The balance between sticking to process and getting the job done teetered during a Chehalis River Basin Flood Authority conference call meeting on Thursday.
The Flood Authority previously had approved shifting money from flood protection projects in Cosmopolis and unincorporated Grays Harbor County to a Montesano project that will protect the city’s lumber mill and wastewater treatment plant.
Though money previously was budgeted for the Montesano project, the actual costs exceeded the projected costs by about $4 million.
Montesano’s project — which would protect about 100 mill jobs — is designed, permitted and ready to start construction. The other three projects are still in preliminary phases; each will require additional permitting and engineering before construction can begin, according to the Flood Authority.
Even with the transfer of funds to the Montesano project there still is funding for engineering, design and permits to proceed as planned for the three other projects, according to a news release from the Flood Authority.
During Thursday’s meeting, Aberdeen representative Jim Cook said he took issue with what he saw as hasty decision making that lacked transparency.
“We seem to be lumping together a lot of apples and oranges here,” he said. “It seems we are making a lot of sweeping decisions without any input from the project committees whatsoever.”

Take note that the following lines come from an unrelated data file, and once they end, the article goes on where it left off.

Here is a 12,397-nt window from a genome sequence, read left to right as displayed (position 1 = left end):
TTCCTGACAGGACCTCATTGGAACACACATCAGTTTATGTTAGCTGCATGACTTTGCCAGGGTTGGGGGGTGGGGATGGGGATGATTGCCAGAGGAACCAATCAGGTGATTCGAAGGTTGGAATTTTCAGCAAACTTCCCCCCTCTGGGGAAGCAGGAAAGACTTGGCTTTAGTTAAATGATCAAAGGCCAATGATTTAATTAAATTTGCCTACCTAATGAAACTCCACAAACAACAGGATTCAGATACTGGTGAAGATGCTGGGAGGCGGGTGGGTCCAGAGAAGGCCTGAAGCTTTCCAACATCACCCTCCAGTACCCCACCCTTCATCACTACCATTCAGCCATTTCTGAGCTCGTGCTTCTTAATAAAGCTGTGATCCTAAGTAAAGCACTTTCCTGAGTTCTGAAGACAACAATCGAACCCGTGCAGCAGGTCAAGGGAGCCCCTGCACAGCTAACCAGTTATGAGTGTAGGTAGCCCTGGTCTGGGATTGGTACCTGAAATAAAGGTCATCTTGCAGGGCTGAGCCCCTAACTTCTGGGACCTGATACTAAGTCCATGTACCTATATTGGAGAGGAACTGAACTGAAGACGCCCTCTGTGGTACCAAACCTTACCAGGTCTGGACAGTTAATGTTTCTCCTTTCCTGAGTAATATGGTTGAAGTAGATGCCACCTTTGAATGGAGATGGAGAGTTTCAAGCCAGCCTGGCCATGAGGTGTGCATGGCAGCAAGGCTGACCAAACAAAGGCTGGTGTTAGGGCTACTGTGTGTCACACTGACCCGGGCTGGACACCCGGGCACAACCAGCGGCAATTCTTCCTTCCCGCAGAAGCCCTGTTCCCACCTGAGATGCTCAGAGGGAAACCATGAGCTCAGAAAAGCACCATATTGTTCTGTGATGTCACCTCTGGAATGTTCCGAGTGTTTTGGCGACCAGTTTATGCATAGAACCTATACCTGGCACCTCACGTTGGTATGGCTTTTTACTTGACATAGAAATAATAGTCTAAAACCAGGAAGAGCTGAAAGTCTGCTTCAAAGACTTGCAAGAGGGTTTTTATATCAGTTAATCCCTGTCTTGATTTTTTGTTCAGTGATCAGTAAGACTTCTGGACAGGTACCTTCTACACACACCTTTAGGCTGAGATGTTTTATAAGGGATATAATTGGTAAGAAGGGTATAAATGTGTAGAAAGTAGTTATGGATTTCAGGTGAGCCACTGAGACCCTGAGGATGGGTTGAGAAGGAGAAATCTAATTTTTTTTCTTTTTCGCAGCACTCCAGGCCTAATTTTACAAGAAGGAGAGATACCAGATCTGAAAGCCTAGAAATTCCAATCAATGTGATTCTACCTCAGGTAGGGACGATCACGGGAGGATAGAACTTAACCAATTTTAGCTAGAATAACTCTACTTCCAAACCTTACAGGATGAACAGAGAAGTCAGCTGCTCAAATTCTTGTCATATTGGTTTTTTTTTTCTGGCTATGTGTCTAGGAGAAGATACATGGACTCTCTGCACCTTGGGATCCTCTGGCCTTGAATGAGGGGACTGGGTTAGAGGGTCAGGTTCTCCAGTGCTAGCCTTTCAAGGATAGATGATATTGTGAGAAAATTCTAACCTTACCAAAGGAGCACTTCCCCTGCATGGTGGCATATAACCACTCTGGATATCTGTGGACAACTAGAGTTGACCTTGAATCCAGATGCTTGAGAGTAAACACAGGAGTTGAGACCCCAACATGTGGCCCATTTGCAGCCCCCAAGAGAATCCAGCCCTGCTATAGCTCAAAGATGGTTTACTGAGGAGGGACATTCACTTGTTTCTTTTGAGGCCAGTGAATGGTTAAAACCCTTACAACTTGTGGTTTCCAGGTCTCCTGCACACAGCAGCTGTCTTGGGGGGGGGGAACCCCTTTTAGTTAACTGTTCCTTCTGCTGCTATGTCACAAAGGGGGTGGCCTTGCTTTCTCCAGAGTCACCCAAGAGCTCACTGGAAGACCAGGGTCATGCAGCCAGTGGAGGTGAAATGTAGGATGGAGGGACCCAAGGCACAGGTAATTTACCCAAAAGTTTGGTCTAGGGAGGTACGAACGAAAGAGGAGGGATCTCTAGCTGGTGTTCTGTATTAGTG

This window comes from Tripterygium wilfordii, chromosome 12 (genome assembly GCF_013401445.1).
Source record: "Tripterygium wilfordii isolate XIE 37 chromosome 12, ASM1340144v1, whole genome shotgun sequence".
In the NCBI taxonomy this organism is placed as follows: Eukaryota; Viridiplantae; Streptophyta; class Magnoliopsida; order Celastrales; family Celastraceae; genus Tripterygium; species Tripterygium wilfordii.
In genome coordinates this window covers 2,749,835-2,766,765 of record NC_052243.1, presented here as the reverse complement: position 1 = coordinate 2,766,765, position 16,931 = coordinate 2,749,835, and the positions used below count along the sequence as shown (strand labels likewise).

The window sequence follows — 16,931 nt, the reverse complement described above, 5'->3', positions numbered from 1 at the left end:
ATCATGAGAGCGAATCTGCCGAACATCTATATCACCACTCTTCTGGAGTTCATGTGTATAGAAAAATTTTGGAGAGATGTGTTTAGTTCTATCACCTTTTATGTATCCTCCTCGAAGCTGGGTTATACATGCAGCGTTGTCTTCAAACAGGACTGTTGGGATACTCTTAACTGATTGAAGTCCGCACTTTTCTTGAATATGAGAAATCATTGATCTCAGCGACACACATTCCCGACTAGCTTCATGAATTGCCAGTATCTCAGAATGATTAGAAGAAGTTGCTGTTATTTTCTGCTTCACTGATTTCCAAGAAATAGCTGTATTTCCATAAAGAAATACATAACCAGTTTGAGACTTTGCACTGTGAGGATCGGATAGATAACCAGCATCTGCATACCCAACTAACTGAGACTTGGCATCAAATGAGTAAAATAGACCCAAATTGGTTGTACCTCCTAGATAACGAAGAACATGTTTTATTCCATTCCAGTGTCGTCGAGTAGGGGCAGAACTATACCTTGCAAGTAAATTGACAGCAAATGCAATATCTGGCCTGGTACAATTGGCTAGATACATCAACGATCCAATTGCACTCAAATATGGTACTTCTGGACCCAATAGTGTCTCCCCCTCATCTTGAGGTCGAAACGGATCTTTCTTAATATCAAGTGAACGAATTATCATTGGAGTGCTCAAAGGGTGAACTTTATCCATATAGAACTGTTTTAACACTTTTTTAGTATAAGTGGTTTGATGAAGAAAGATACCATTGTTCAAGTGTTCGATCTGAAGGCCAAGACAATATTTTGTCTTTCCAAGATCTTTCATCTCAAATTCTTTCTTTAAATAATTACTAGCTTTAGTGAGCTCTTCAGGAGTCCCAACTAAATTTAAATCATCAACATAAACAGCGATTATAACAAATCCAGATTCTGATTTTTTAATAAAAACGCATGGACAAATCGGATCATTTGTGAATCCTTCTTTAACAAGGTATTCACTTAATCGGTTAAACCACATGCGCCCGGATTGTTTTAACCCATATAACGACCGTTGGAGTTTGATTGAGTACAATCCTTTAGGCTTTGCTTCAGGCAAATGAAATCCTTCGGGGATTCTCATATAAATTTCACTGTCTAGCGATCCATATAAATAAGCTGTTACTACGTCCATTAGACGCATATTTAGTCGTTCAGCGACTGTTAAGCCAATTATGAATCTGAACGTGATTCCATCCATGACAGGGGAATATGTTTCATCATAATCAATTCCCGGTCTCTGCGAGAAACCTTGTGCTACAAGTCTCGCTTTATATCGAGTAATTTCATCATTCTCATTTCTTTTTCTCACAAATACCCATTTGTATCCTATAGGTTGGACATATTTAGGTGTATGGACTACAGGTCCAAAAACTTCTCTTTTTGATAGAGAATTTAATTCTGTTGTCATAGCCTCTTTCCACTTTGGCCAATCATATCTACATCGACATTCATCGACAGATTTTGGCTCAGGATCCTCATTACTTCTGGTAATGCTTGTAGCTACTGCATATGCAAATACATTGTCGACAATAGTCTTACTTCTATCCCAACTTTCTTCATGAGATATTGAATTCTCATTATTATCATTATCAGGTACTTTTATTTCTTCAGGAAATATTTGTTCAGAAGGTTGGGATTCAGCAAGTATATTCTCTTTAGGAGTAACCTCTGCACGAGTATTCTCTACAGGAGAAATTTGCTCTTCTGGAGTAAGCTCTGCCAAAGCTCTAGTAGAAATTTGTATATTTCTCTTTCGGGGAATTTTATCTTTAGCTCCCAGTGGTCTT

Flood Authority chairwoman Vickie Raines, however, disagreed.
“The project committee met and brought the projects to the Flood Authority last October,” Raines said. “On Nov. 1, we met again, and the Flood Authority had broad consensus over all these projects. Nothing has changed. The only reason to meet would be if something was added or deleted.”
“The (slate of projects) went to the Governors’ Group and were subsequently presented to Gov. Gregoire at that time for inclusion in her budget,” she went on. “Now as we move forward, those projects are taken by each respective jurisdiction to move and get the job completed. We’re kind of oversight advisory to those projects.”
Pe Ell representative J. Vander Stoep said the shifting of funds is a logical choice.
“We are three months from flood season. If the dollars stay where they are in the pot, nothing would happen on ground because the other projects aren’t ready.”
On the other hand, he said, if the money goes to the Mary’s River at Montesano project there is potential to protect the region and its resources from catastrophic flooding this November or December.
Chehalis representative Arnold Haberstroh emphasized the need to not only provide flood protection but also to prove to the Legislature that the state’s money was being spent wisely and effectively.
“I think its very important for us now that we’ve got this money to actually do something to make the biggest impacts as quick as possible, to show that we aren’t just another one of these groups that’s going to meet and kick the can down the road,” he said. “If I gave somebody money and they sat on it and didn’t appropriate it, I’d really be reluctant to give them any more.”
The Flood Authority unanimously approved bringing forth the recommendation — to shift the funds — to the Office of Financial Management.